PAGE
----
I was recently reminded of the perverse nature of expectations (like expecting to feel happy and grateful after surviving a heart attack or other life-threatening diagnosis) when I read the following by Dr. Peter Kramer, who wrote this for The New York Times:
“Depression is not universal, even in terrible times.
“Though prone to mood disorder, the great Italian writer Primo Levi was not depressed in his time at Auschwitz. I have treated a handful of patients who survived horrors arising from war or political repression. They came to depression years after enduring extreme privation.
“Typically, such a person will say: ‘I don’t understand it. I went through ____, and in all those months, I never felt this.’
“This refers to the relentless bleakness of depression, the self as hollow shell.”
In their book The Cancer Survivor’s Companion, Dr. Frances Goodhart and Lucy Atkins explained that, for many patients, distressing symptoms of depression may kick in almost as soon as treatment ends, but they might also hit months or even years later. Why is this?
“There are many reasons why your mood might plummet after treatment, but the basic summary is simple: you have been through a very tough experience, physically and emotionally, and it takes time to recover.
“You are not mentally ill, you are not ungrateful or a wimp, and you do not automatically require professional help (though you may find this useful). “
In my experience, I felt that, having dodged a bullet by surviving what doctors call the “widow maker” heart attack (after initially being misdiagnosed with acid reflux and sent home from Emergency), I should be feeling lucky. Hadn’t I, after all, just survived what many do not?
So why wasn’t I feeling lucky?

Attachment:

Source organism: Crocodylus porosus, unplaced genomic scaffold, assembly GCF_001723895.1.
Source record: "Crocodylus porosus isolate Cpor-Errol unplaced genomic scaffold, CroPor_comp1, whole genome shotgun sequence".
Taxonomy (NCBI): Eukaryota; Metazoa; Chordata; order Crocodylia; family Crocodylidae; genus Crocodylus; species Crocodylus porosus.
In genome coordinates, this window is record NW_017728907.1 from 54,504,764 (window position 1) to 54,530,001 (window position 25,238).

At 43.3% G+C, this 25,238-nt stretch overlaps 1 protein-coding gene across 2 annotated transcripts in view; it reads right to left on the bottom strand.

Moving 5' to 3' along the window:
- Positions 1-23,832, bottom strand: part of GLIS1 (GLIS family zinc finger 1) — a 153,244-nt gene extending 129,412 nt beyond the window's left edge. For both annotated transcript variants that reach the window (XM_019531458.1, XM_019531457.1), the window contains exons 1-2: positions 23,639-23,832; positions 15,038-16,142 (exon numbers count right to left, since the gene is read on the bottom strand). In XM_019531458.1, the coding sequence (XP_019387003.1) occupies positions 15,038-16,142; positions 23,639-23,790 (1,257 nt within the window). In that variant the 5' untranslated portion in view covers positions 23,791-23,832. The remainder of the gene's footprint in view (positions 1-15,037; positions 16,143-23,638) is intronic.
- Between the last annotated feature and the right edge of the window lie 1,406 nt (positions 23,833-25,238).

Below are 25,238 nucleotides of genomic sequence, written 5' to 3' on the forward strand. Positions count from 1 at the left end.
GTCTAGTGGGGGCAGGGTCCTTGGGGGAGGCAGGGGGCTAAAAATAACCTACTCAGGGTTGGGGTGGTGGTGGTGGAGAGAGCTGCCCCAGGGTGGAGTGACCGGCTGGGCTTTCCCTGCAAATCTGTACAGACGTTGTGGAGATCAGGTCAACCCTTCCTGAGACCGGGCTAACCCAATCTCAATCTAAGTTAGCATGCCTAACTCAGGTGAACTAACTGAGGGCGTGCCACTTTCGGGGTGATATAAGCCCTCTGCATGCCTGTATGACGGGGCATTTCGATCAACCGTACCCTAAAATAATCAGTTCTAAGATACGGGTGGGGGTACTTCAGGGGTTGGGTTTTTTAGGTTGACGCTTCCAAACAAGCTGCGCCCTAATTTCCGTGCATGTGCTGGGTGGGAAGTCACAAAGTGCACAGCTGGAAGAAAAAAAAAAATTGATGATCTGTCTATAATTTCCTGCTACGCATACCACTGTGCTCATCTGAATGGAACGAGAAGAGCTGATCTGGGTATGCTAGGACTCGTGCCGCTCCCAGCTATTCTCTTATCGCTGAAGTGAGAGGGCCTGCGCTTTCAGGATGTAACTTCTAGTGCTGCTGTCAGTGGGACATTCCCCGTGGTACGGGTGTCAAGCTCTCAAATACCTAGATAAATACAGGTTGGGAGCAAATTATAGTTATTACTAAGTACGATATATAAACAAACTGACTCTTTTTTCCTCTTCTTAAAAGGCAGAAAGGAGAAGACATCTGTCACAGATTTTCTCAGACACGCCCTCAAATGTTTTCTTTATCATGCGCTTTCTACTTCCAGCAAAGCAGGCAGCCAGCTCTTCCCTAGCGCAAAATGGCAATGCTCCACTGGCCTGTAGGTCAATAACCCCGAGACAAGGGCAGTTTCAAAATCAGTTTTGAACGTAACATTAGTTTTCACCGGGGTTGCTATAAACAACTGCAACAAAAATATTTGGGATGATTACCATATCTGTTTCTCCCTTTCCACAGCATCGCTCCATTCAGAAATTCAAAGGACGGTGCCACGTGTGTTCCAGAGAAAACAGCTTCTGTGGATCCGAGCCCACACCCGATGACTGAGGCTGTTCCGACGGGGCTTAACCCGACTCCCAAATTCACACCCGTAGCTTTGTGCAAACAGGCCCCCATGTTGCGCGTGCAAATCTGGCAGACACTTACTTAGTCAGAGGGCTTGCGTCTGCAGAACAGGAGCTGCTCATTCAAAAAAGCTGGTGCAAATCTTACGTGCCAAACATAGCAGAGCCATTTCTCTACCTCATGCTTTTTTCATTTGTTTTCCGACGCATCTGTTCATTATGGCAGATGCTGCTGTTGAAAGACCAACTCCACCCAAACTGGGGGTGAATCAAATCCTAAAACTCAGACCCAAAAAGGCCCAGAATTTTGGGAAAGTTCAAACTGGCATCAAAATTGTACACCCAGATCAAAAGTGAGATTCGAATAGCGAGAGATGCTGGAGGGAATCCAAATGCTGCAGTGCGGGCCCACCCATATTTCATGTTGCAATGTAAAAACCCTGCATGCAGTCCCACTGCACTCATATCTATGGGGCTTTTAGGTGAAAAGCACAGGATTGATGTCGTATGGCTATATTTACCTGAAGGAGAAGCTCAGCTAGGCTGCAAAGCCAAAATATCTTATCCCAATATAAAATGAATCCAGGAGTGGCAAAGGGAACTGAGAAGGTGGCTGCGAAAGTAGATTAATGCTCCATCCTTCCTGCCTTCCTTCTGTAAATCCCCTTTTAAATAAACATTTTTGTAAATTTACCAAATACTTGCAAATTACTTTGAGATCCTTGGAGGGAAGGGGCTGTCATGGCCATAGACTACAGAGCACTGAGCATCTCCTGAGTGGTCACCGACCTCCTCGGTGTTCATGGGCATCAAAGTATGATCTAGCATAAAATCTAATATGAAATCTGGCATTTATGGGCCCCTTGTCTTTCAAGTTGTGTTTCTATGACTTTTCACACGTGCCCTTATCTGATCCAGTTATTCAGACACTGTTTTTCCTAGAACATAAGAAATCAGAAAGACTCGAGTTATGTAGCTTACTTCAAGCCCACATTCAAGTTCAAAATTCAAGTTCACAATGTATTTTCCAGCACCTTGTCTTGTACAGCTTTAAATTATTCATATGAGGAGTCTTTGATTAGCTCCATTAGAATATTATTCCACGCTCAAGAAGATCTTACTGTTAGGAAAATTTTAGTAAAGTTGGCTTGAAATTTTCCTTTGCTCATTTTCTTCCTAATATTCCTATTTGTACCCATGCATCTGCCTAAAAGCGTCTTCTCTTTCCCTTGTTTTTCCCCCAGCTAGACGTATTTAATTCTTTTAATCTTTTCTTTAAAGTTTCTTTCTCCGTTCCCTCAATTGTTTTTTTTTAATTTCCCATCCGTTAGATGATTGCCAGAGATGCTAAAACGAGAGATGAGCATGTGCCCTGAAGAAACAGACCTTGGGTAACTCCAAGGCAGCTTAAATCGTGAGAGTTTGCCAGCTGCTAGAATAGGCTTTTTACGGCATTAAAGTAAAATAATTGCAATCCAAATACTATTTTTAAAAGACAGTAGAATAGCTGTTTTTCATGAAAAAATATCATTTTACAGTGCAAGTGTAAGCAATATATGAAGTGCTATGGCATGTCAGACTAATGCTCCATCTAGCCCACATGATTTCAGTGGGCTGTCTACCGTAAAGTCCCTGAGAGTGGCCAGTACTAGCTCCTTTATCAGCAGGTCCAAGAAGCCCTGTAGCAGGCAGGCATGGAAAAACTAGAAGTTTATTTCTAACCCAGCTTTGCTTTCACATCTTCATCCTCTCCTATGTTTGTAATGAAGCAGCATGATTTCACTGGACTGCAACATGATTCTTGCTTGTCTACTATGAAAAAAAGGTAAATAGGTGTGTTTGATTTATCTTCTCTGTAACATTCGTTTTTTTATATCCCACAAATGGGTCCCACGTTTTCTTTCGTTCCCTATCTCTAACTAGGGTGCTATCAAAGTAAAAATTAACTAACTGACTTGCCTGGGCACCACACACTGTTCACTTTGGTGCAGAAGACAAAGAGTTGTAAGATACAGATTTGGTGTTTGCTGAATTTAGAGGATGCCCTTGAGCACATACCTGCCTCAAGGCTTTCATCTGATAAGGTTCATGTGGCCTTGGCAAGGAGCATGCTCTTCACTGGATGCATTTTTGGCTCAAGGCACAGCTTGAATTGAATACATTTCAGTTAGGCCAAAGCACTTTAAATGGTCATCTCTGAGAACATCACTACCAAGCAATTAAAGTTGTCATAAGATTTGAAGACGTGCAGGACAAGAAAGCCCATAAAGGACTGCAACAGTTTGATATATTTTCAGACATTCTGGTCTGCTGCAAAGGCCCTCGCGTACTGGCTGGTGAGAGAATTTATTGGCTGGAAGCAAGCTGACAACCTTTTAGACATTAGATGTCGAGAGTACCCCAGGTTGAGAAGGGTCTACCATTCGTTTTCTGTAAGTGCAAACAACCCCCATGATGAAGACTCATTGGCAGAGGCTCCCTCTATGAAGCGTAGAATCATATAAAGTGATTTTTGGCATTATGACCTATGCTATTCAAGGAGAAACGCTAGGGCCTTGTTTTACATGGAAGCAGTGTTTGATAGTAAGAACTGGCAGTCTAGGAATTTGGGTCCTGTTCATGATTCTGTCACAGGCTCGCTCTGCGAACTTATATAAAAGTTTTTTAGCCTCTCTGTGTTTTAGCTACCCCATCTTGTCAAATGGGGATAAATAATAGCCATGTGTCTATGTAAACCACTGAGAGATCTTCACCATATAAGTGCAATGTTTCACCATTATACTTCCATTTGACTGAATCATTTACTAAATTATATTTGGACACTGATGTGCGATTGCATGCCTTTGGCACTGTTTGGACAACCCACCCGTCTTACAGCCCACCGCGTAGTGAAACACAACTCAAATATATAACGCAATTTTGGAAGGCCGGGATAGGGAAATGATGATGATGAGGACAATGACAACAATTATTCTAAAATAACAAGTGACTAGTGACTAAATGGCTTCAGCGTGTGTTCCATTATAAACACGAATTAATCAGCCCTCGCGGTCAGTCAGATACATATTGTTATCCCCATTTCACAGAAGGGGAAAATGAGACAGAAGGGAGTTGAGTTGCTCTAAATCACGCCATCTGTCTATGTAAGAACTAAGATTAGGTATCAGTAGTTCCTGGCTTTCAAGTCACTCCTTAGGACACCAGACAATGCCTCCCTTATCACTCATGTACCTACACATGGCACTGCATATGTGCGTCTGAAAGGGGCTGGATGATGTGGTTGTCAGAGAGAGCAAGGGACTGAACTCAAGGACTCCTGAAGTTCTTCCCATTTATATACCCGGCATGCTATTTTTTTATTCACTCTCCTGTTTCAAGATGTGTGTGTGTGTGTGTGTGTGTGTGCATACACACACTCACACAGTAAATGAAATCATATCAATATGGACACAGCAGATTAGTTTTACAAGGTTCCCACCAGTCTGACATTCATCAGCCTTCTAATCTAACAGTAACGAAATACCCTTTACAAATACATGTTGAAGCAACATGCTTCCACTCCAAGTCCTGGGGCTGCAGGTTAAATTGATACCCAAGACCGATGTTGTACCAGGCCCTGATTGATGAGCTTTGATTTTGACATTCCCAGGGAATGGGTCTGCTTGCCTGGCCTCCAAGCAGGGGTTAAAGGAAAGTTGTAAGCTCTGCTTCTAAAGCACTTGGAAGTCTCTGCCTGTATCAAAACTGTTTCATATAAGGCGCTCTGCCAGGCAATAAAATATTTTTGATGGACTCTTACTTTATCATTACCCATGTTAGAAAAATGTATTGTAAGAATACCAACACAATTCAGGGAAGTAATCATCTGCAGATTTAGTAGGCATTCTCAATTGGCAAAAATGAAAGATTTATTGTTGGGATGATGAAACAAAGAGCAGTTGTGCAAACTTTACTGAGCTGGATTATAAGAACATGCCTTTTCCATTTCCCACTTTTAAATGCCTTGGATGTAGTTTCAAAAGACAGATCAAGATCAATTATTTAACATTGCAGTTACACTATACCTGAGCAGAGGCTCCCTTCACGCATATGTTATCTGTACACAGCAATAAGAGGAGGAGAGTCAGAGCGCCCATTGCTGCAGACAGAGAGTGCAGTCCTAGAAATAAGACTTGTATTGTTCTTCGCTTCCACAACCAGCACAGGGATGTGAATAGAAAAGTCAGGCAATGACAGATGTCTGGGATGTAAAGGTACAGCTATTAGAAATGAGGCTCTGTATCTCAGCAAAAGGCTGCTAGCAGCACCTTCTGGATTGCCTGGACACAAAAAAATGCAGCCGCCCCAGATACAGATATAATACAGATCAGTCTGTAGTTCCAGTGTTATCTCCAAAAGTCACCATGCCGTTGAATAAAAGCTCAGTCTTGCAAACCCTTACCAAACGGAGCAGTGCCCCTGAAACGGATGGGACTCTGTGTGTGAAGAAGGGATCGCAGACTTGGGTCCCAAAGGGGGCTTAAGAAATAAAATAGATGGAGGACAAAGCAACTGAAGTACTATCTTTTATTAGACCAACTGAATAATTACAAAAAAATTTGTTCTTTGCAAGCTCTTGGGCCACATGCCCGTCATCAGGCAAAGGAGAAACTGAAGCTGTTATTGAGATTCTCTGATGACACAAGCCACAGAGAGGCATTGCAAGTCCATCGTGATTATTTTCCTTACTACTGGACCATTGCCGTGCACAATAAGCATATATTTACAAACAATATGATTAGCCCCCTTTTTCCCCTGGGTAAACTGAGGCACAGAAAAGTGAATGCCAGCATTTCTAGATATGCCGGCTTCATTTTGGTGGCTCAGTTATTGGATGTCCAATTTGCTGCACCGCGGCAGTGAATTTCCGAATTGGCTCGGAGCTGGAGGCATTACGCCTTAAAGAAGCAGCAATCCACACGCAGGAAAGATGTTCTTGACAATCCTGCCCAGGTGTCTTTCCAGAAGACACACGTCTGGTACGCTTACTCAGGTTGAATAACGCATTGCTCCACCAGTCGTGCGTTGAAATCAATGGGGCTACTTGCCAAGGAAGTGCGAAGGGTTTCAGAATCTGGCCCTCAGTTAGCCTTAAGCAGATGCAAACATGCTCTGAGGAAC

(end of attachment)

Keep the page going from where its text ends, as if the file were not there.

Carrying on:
According to Goodhart and Atkins, this unspoken expectation can – and often does – backfire. It can feel overwhelming, and can leave survivors feeling confused, lost and low. There can be guilt and gloom right alongside the gratitude we feel for still being alive.
I wrote about this after my doctor mentioned one day that living with heart disease can feel like a stressful move to a far away country. (More on this at The New Country Called Heart Disease).
Experiencing any life-threatening diagnosis or chronic illness can bring a long-lasting emotional impact, G&A explain, especially if the illness has caused ongoing medical issues. For example:
- Your life is put on hold for the weeks or months it may take you to convalesce.
- Missing out on work, school, hobbies and social events can make you feel miserable.
- You may feel depressed and anxious because of chronic pain, inactivity, or your sudden dependence on others to look after you.
- The realization that you are mortal can make you brood about your own death or the death of loved ones.
- You may experience phobic reactions – for example, you may be afraid of going in or even near the hospital where you were treated.
- Anything that reminds you of your own diagnosis/treatment may make you feel afraid, depressed or anxious.
- Lifelong medical problems caused by illness, injury or surgery can negatively impact on you, both physically and emotionally, for years to come.
The type of depression that occurs so frequently after a serious health crisis like a heart attack is known as “situational depression” or “stress response syndrome”. It’s what mental health professionals call an adjustment disorder that can strike within weeks following a traumatic life event as we struggle to make sense of something that makes no sense. The good news is that, unlike clinical depression, it typically tends to run its course over about a six-month period, often eventually fading even without treatment.